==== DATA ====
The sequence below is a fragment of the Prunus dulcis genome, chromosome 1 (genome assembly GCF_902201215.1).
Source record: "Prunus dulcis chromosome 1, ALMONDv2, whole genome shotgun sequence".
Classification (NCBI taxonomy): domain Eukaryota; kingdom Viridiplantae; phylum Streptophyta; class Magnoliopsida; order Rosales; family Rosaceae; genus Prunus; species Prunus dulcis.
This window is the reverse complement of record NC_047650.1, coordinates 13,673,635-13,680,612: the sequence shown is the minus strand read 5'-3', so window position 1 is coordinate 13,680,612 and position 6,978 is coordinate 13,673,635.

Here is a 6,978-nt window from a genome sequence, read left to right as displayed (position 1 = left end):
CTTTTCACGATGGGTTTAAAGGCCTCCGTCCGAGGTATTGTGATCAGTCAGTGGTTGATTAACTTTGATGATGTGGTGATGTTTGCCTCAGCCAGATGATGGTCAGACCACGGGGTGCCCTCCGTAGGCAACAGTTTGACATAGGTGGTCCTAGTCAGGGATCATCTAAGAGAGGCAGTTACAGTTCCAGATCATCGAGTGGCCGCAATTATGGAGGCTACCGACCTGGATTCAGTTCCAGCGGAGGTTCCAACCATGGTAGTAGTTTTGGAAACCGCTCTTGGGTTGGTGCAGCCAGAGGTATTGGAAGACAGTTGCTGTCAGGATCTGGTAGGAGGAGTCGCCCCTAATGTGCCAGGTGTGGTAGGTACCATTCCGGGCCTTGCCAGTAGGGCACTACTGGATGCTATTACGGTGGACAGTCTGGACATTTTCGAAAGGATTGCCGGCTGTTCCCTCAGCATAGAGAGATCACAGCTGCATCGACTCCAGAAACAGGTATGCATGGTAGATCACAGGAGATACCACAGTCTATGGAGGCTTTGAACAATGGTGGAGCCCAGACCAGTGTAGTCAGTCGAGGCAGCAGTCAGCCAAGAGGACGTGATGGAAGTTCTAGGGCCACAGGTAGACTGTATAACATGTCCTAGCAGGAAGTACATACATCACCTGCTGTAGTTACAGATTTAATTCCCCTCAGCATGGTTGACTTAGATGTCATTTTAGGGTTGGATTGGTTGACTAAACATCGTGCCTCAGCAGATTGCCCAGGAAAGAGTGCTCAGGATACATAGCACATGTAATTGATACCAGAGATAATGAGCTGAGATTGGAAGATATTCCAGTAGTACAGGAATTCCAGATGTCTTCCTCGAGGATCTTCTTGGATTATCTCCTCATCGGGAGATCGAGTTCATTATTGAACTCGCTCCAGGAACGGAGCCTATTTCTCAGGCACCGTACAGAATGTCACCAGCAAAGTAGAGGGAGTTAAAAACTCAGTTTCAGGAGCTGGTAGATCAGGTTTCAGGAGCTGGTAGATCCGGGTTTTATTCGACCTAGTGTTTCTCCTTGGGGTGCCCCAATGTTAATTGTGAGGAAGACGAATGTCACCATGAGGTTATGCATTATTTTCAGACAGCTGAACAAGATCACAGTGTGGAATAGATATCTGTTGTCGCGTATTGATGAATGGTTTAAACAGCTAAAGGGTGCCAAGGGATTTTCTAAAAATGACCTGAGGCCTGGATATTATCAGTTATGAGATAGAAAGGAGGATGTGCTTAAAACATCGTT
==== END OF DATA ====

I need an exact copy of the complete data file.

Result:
The sequence below is a fragment of the Prunus dulcis genome, chromosome 1 (genome assembly GCF_902201215.1).
Source record: "Prunus dulcis chromosome 1, ALMONDv2, whole genome shotgun sequence".
Classification (NCBI taxonomy): domain Eukaryota; kingdom Viridiplantae; phylum Streptophyta; class Magnoliopsida; order Rosales; family Rosaceae; genus Prunus; species Prunus dulcis.
This window is the reverse complement of record NC_047650.1, coordinates 13,673,635-13,680,612: the sequence shown is the minus strand read 5'-3', so window position 1 is coordinate 13,680,612 and position 6,978 is coordinate 13,673,635.

Here is a 6,978-nt window from a genome sequence, read left to right as displayed (position 1 = left end):
CTTTTCACGATGGGTTTAAAGGCCTCCGTCCGAGGTATTGTGATCAGTCAGTGGTTGATTAACTTTGATGATGTGGTGATGTTTGCCTCAGCCAGATGATGGTCAGACCACGGGGTGCCCTCCGTAGGCAACAGTTTGACATAGGTGGTCCTAGTCAGGGATCATCTAAGAGAGGCAGTTACAGTTCCAGATCATCGAGTGGCCGCAATTATGGAGGCTACCGACCTGGATTCAGTTCCAGCGGAGGTTCCAACCATGGTAGTAGTTTTGGAAACCGCTCTTGGGTTGGTGCAGCCAGAGGTATTGGAAGACAGTTGCTGTCAGGATCTGGTAGGAGGAGTCGCCCCTAATGTGCCAGGTGTGGTAGGTACCATTCCGGGCCTTGCCAGTAGGGCACTACTGGATGCTATTACGGTGGACAGTCTGGACATTTTCGAAAGGATTGCCGGCTGTTCCCTCAGCATAGAGAGATCACAGCTGCATCGACTCCAGAAACAGGTATGCATGGTAGATCACAGGAGATACCACAGTCTATGGAGGCTTTGAACAATGGTGGAGCCCAGACCAGTGTAGTCAGTCGAGGCAGCAGTCAGCCAAGAGGACGTGATGGAAGTTCTAGGGCCACAGGTAGACTGTATAACATGTCCTAGCAGGAAGTACATACATCACCTGCTGTAGTTACAGATTTAATTCCCCTCAGCATGGTTGACTTAGATGTCATTTTAGGGTTGGATTGGTTGACTAAACATCGTGCCTCAGCAGATTGCCCAGGAAAGAGTGCTCAGGATACATAGCACATGTAATTGATACCAGAGATAATGAGCTGAGATTGGAAGATATTCCAGTAGTACAGGAATTCCAGATGTCTTCCTCGAGGATCTTCTTGGATTATCTCCTCATCGGGAGATCGAGTTCATTATTGAACTCGCTCCAGGAACGGAGCCTATTTCTCAGGCACCGTACAGAATGTCACCAGCAAAGTAGAGGGAGTTAAAAACTCAGTTTCAGGAGCTGGTAGATCAGGTTTCAGGAGCTGGTAGATCCGGGTTTTATTCGACCTAGTGTTTCTCCTTGGGGTGCCCCAATGTTAATTGTGAGGAAGACGAATGTCACCATGAGGTTATGCATTATTTTCAGACAGCTGAACAAGATCACAGTGTGGAATAGATATCTGTTGTCGCGTATTGATGAATGGTTTAAACAGCTAAAGGGTGCCAAGGGATTTTCTAAAAATGACCTGAGGCCTGGATATTATCAGTTATGAGATAGAAAGGAGGATGTGCTTAAAACATCGTT